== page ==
Andy Kim & Jon Tester: The Democrats' Hope in Senate Battles

U.S. Representative Andy Kim won New Jersey's Democratic primary to challenge for the Senate seat held by Bob Menendez, who is running as an independent. In Montana, Jon Tester was nominated for a fourth Senate term, in a race set to be fiercely contested against Trump-backed candidate Tim Sheehy.


Reuters | Updated: 05-06-2024 08:35 IST | Created: 05-06-2024 08:35 IST
Andy Kim & Jon Tester: The Democrats' Hope in Senate Battles

U.S. Representative Andy Kim won New Jersey's Democratic primary to run in the Nov. 5 election for the Senate seat held by Bob Menendez, and Jon Tester was nominated for a fourth Senate term in Montana, Edison Research projected on Tuesday. Menendez, who is on trial on corruption charges, is not on the Democratic ballot in New Jersey and is running as an independent.

Edison Research projected Kim defeating labor union activist Patricia Campos Medina with 75.4% of the vote to her 15.7% after an estimated 57% of the vote was counted. By winning the primary, Kim - a former U.S. State Department foreign affairs officer - is making his first bid for statewide office in New Jersey, which solidly backed Democratic President Joe Biden in 2020.

More than 2,000 miles (3,220 km) to the west, Montana Democrats nominated Senator John Tester for another run in what will be one of the party's toughest races this year in its campaign to retain control of the Senate. Edison declared Tester the primary winner, garnering nearly 98% of the vote with 14% of the estimated vote counted.

While the veteran Menendez was absent from the Democratic primary for the first time in decades, he is "still very much a favorite" of Cuban American voters in a region of New Jersey that has been known as "Havana on the Hudson," said Ross Baker, distinguished professor of American politics at Rutgers University. Baker added in a telephone interview, however, that Menendez would likely not prevail as an independent.

"He has been disowned by practically everyone, including Governor (Philip) Murphy and, with great reluctance, (fellow U.S.) Senator (Cory) Booker." Republicans also chose their Senate candidate, with New Jersey real estate developer and hotelier Curtis Bashaw winning over the Donald Trump-endorsed Mayor of Mendham borough, Christine Serrano-Glassner.

With 61% of the estimated vote tallied, Bashaw led 47.4%-37.3%, according to Edison. The last time New Jersey had an elected Republican senator was in 1978.

Menendez, 70, also loomed large in Tuesday's Democratic primary for New Jersey's 8th House of Representatives district, which includes Jersey City. The senator's 38-year-old son, Rob Menendez, who is seeking a second two-year term, won the Democratic primary, Edison projected. His leading opponent, 50-year-old Hoboken Mayor Ravi Bhalla, tailored campaign ads aimed at linking the son to his embattled father.

With 76% of the expected vote counted, Rob Menendez was leading Bhalla 54% to 35.3%, Edison Research said. TESTER'S TEST

Democrats are engaged in a fierce battle to hold onto their 51-49 Senate majority, defending a half-dozen highly competitive seats as the incumbent Republicans up for reelection are in safely conservative states. One of the hardest-fought general election battles will be in Montana, where voters nominated three-term Senator Tester for another six-year stint.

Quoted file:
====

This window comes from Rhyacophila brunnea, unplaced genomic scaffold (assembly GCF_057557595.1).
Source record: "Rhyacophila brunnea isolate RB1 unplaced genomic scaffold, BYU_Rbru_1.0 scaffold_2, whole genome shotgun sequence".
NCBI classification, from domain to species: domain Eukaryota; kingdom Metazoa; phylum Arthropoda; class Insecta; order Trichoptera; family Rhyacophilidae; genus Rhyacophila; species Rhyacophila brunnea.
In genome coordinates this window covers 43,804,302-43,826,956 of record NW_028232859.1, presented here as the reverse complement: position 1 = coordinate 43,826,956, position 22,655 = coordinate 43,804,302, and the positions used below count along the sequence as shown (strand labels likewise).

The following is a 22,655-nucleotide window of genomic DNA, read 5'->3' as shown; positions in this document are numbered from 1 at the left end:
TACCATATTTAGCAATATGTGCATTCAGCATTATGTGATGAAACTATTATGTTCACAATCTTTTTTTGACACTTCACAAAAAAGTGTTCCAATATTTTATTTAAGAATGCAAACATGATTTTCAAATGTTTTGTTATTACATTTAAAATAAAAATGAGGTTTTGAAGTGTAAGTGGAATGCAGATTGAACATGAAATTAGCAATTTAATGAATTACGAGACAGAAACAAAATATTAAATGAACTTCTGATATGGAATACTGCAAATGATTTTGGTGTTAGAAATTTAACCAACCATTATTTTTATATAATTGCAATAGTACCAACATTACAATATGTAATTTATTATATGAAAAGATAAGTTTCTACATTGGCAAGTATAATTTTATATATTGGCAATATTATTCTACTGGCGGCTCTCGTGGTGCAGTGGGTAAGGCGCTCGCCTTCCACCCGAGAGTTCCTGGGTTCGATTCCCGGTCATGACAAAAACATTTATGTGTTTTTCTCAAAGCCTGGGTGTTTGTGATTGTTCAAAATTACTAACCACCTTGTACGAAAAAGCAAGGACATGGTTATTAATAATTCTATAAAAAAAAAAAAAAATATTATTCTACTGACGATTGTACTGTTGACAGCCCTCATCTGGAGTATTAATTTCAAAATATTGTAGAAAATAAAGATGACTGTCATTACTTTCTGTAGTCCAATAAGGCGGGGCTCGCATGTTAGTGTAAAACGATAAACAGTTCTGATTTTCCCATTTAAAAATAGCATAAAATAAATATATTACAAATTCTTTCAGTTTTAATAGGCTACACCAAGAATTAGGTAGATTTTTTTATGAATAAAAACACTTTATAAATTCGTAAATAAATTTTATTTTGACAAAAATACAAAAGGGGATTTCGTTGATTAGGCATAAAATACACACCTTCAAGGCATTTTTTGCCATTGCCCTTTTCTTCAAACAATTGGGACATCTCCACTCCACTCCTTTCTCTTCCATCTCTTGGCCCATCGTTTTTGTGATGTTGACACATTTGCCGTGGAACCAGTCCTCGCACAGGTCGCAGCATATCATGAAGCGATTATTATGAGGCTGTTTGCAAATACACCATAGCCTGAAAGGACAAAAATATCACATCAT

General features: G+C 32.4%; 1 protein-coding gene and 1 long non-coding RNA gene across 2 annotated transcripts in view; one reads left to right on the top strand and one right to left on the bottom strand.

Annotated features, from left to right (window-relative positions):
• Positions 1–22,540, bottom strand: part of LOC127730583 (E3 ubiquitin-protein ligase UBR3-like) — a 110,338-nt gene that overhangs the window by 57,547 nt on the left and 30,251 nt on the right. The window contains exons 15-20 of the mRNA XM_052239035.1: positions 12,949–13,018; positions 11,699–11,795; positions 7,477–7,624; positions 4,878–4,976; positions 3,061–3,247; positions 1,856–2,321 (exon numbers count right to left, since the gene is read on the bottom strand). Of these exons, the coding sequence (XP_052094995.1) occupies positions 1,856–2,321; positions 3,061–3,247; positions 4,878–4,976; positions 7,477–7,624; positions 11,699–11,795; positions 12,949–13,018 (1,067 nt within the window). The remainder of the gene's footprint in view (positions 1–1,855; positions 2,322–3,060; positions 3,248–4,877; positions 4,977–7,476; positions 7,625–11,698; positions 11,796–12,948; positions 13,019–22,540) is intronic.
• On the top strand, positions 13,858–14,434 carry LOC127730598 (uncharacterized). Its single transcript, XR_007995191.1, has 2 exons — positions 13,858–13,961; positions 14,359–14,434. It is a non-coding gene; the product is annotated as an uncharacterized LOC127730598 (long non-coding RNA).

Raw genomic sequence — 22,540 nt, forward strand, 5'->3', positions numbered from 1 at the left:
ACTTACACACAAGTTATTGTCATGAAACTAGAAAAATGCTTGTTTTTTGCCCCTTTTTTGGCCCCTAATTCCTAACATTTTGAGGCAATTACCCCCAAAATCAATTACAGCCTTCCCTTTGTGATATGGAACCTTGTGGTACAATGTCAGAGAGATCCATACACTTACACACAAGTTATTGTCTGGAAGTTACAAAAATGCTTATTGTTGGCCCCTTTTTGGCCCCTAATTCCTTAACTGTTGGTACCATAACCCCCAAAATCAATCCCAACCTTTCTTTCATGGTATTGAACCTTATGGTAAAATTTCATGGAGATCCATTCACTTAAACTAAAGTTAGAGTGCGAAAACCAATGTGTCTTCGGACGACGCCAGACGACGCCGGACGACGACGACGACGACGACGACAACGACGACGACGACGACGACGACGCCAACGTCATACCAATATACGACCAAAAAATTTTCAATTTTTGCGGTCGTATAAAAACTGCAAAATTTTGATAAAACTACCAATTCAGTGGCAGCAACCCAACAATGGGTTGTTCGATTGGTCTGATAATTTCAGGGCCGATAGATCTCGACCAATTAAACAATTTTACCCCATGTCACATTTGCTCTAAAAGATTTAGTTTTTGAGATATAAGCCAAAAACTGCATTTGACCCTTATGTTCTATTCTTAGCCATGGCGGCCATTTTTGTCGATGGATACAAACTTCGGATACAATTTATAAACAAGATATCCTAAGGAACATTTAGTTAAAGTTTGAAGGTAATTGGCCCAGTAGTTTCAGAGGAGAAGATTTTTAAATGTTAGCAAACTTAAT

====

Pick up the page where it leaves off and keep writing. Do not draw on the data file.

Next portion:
Political pundits rate the fall race a toss-up between Tester and the Republican-declared nominee, Trump-backed Tim Sheehy. The former Navy SEAL is now a businessman. After Trump was found guilty on Thursday of falsifying documents to cover up a payment to silence a porn star before the 2016 election, Sheehy's campaign aired an ad calling the trial "a state-sponsored political persecution led by Joe Biden and the radical left."

While there has been no evidence that President Biden played any role in the case brought by a Manhattan prosecutor, the ad said, "Jon Tester supported Joe Biden's witch hunt every step of the way." Monica Robinson, a spokesperson for the Tester campaign, in an emailed statement attacked Sheehy, a former Minnesotan, as an out-of-stater who is "running for Senate to benefit himself, not Montana."

Robinson added that Tester succeeded in getting over 20 bills signed into law by Trump when he was president. Tester, a Montana farmer, will be running in a state in which Trump, a Republican, prevailed in his two presidential runs, although by a smaller margin in 2020 than in 2016.

"He's (Tester) a little bit of a relic," said Christopher Muste, an associate political science professor at the University of Montana. "What we're seeing is an unusual Republican slow wave over time that really began in the late 2000s," gradually erasing a history of strong bipartisanship in the Rocky Mountain state, Muste said.

A wild card in this year's voting, however, is the large number of "transplants" who have recently moved to Montana, largely from California, Oregon and Washington state. These newcomers have fed a surge in housing prices, angering many Montanans, especially those on fixed incomes who are seeing their property taxes escalate.

It's a development that Tester likely will exploit in a general election race against Sheehy, himself a wealthy transplant, Muste said in a telephone interview. "He's (Sheehy) emblematic of people coming into the state with a lot of money, buying very expensive real estate," Muste said.

(This story has not been edited by Devdiscourse staff and is auto-generated from a syndicated feed.)

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